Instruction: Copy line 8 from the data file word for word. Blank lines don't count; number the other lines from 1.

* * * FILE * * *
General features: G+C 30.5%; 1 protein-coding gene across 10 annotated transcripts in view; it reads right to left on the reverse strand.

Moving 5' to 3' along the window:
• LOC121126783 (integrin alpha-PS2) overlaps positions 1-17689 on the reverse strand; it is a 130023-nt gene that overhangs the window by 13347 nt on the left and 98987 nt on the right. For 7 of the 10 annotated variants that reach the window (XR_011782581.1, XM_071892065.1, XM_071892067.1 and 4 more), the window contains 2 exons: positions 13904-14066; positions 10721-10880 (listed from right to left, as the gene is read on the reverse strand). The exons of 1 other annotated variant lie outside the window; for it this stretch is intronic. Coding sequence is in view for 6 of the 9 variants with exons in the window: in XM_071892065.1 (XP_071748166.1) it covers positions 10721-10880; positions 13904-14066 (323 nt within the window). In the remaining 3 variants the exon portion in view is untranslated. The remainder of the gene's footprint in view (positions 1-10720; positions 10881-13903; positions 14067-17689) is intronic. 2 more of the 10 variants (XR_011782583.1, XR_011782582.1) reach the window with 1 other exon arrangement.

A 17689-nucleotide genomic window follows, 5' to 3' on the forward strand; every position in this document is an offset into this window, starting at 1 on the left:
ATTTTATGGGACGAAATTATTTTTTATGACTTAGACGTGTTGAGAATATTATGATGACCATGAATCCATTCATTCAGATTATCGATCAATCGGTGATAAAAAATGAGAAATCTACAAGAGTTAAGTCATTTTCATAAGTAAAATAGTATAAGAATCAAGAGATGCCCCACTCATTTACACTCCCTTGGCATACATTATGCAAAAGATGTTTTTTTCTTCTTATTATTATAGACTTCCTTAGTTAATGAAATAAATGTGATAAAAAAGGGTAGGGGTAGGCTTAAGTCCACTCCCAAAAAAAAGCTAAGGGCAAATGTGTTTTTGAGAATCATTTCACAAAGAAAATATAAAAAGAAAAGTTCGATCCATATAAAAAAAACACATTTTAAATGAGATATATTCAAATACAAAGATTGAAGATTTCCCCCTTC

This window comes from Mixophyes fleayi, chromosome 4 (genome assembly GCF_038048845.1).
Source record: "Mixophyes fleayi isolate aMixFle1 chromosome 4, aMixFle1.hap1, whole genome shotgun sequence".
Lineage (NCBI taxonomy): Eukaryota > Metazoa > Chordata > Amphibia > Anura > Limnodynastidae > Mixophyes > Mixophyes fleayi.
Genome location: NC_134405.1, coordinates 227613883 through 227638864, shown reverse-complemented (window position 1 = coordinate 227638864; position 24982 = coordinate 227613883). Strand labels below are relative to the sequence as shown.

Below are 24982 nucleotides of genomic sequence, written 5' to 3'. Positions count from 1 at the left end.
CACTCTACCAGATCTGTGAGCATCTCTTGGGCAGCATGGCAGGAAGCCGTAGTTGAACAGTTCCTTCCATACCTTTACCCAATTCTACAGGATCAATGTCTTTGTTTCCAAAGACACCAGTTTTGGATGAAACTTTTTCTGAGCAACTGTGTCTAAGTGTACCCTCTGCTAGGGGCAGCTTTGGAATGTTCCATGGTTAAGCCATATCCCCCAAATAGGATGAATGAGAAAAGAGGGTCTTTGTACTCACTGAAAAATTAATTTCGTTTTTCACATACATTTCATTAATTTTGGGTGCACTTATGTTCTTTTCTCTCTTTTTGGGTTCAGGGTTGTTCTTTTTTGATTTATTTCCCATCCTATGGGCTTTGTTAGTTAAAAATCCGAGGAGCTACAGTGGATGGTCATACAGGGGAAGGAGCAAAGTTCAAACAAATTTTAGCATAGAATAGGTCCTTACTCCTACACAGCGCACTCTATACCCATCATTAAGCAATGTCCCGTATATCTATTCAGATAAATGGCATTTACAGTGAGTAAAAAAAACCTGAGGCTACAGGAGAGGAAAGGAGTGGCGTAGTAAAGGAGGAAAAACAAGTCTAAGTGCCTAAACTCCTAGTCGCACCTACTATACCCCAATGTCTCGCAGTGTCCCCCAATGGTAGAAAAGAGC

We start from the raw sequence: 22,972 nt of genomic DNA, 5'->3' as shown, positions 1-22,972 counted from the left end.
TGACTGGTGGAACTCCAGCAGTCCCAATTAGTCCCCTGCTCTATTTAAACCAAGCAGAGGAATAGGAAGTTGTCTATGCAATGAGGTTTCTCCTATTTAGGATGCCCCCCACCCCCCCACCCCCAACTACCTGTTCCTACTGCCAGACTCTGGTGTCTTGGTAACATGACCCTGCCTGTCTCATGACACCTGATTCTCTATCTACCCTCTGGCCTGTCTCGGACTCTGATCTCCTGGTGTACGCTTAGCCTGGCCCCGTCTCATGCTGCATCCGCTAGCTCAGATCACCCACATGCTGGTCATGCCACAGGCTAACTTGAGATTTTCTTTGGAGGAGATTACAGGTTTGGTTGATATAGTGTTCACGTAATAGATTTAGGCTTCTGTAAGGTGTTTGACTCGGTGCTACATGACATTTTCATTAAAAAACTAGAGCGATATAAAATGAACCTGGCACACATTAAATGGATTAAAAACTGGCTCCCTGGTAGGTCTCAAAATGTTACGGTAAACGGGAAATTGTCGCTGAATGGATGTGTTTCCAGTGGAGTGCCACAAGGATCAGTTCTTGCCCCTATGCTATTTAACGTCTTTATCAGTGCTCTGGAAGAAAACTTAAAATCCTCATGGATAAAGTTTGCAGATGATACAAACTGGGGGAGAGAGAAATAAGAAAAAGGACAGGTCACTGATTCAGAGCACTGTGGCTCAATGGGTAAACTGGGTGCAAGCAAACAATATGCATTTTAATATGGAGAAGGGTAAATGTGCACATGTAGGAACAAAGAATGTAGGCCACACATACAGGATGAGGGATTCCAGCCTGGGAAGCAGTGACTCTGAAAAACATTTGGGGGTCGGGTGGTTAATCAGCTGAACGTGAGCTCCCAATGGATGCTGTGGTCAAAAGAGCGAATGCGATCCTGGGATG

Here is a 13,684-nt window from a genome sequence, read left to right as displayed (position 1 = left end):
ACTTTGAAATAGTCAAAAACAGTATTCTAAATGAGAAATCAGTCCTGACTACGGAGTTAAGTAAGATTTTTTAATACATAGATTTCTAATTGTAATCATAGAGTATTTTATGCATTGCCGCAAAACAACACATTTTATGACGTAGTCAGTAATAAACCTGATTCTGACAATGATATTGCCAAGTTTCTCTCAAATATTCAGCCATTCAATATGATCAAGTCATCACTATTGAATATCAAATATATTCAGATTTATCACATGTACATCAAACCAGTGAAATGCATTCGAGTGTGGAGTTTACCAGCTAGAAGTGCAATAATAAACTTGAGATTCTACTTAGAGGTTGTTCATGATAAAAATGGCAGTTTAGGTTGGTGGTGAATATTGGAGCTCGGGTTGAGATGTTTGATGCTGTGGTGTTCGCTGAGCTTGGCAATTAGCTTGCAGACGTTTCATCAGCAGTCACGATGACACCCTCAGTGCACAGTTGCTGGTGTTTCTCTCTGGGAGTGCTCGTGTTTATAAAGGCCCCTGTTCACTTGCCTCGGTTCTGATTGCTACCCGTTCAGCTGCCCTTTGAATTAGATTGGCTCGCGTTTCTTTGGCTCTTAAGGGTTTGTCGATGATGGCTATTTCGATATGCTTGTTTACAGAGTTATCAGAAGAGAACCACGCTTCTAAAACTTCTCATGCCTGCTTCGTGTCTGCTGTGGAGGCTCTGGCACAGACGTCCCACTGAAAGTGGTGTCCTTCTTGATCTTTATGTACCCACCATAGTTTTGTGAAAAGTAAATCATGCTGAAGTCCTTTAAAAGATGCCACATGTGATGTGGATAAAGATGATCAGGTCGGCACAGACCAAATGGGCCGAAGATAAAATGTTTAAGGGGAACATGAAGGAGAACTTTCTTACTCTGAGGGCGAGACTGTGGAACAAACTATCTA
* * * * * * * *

Lineage (NCBI taxonomy): Eukaryota > Metazoa > Chordata > Amphibia > Anura > Limnodynastidae > Mixophyes > Mixophyes fleayi.